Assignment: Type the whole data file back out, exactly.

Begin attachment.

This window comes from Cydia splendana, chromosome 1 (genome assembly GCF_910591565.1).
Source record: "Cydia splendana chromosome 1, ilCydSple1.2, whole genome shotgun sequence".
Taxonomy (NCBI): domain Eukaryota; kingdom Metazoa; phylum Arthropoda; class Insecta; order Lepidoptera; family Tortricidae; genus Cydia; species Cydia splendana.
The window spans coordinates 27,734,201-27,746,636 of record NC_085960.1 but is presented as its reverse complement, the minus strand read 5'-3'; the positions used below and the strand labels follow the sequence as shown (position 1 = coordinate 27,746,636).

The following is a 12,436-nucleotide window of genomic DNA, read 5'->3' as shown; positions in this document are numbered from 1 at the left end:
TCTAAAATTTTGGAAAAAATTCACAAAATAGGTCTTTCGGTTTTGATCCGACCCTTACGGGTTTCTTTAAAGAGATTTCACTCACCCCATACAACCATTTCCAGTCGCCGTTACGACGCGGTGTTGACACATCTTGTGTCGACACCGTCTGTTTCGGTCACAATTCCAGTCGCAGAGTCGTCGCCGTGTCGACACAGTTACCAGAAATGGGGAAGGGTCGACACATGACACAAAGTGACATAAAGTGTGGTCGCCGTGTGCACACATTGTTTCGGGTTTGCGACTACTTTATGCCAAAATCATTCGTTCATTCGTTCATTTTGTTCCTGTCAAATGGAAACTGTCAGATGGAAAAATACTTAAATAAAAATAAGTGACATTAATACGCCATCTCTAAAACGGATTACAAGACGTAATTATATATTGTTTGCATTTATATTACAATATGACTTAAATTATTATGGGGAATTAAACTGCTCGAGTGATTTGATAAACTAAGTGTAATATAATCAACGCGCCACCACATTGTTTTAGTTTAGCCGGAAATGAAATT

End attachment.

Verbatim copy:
This window comes from Cydia splendana, chromosome 1 (genome assembly GCF_910591565.1).
Source record: "Cydia splendana chromosome 1, ilCydSple1.2, whole genome shotgun sequence".
Taxonomy (NCBI): domain Eukaryota; kingdom Metazoa; phylum Arthropoda; class Insecta; order Lepidoptera; family Tortricidae; genus Cydia; species Cydia splendana.
The window spans coordinates 27,734,201-27,746,636 of record NC_085960.1 but is presented as its reverse complement, the minus strand read 5'-3'; the positions used below and the strand labels follow the sequence as shown (position 1 = coordinate 27,746,636).

The following is a 12,436-nucleotide window of genomic DNA, read 5'->3' as shown; positions in this document are numbered from 1 at the left end:
TCTAAAATTTTGGAAAAAATTCACAAAATAGGTCTTTCGGTTTTGATCCGACCCTTACGGGTTTCTTTAAAGAGATTTCACTCACCCCATACAACCATTTCCAGTCGCCGTTACGACGCGGTGTTGACACATCTTGTGTCGACACCGTCTGTTTCGGTCACAATTCCAGTCGCAGAGTCGTCGCCGTGTCGACACAGTTACCAGAAATGGGGAAGGGTCGACACATGACACAAAGTGACATAAAGTGTGGTCGCCGTGTGCACACATTGTTTCGGGTTTGCGACTACTTTATGCCAAAATCATTCGTTCATTCGTTCATTTTGTTCCTGTCAAATGGAAACTGTCAGATGGAAAAATACTTAAATAAAAATAAGTGACATTAATACGCCATCTCTAAAACGGATTACAAGACGTAATTATATATTGTTTGCATTTATATTACAATATGACTTAAATTATTATGGGGAATTAAACTGCTCGAGTGATTTGATAAACTAAGTGTAATATAATCAACGCGCCACCACATTGTTTTAGTTTAGCCGGAAATGAAATT